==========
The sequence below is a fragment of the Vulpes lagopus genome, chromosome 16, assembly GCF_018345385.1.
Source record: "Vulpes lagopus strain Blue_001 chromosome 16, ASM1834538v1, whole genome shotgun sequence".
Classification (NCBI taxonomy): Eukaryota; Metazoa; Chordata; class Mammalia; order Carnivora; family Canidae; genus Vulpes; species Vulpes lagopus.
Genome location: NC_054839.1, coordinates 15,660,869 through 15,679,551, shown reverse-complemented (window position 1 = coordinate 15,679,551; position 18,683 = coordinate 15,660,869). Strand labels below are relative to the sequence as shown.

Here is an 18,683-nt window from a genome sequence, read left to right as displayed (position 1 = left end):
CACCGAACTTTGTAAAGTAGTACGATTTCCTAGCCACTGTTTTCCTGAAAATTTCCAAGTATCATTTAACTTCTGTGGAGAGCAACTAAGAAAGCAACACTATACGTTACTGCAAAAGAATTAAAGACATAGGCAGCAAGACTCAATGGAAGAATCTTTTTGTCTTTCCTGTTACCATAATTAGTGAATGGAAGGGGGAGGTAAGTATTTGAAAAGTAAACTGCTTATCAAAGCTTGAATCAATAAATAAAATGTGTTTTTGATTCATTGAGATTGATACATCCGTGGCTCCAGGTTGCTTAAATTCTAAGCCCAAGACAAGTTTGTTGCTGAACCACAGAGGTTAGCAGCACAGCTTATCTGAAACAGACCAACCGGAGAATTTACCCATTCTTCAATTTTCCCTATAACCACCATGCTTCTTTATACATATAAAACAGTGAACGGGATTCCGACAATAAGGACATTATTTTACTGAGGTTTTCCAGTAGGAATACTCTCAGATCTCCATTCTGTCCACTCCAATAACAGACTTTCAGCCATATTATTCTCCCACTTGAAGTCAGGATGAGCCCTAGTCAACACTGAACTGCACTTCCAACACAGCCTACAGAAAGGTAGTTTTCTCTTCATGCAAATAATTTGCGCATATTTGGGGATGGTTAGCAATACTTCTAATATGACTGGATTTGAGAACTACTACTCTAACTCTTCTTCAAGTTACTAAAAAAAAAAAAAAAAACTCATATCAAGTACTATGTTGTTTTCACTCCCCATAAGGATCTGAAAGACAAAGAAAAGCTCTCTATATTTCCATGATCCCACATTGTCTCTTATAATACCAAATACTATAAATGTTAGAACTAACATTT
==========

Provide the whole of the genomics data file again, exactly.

The sequence below is a fragment of the Vulpes lagopus genome, chromosome 16, assembly GCF_018345385.1.
Source record: "Vulpes lagopus strain Blue_001 chromosome 16, ASM1834538v1, whole genome shotgun sequence".
Classification (NCBI taxonomy): Eukaryota; Metazoa; Chordata; class Mammalia; order Carnivora; family Canidae; genus Vulpes; species Vulpes lagopus.
Genome location: NC_054839.1, coordinates 15,660,869 through 15,679,551, shown reverse-complemented (window position 1 = coordinate 15,679,551; position 18,683 = coordinate 15,660,869). Strand labels below are relative to the sequence as shown.

Here is an 18,683-nt window from a genome sequence, read left to right as displayed (position 1 = left end):
CACCGAACTTTGTAAAGTAGTACGATTTCCTAGCCACTGTTTTCCTGAAAATTTCCAAGTATCATTTAACTTCTGTGGAGAGCAACTAAGAAAGCAACACTATACGTTACTGCAAAAGAATTAAAGACATAGGCAGCAAGACTCAATGGAAGAATCTTTTTGTCTTTCCTGTTACCATAATTAGTGAATGGAAGGGGGAGGTAAGTATTTGAAAAGTAAACTGCTTATCAAAGCTTGAATCAATAAATAAAATGTGTTTTTGATTCATTGAGATTGATACATCCGTGGCTCCAGGTTGCTTAAATTCTAAGCCCAAGACAAGTTTGTTGCTGAACCACAGAGGTTAGCAGCACAGCTTATCTGAAACAGACCAACCGGAGAATTTACCCATTCTTCAATTTTCCCTATAACCACCATGCTTCTTTATACATATAAAACAGTGAACGGGATTCCGACAATAAGGACATTATTTTACTGAGGTTTTCCAGTAGGAATACTCTCAGATCTCCATTCTGTCCACTCCAATAACAGACTTTCAGCCATATTATTCTCCCACTTGAAGTCAGGATGAGCCCTAGTCAACACTGAACTGCACTTCCAACACAGCCTACAGAAAGGTAGTTTTCTCTTCATGCAAATAATTTGCGCATATTTGGGGATGGTTAGCAATACTTCTAATATGACTGGATTTGAGAACTACTACTCTAACTCTTCTTCAAGTTACTAAAAAAAAAAAAAAAAACTCATATCAAGTACTATGTTGTTTTCACTCCCCATAAGGATCTGAAAGACAAAGAAAAGCTCTCTATATTTCCATGATCCCACATTGTCTCTTATAATACCAAATACTATAAATGTTAGAACTAACATTT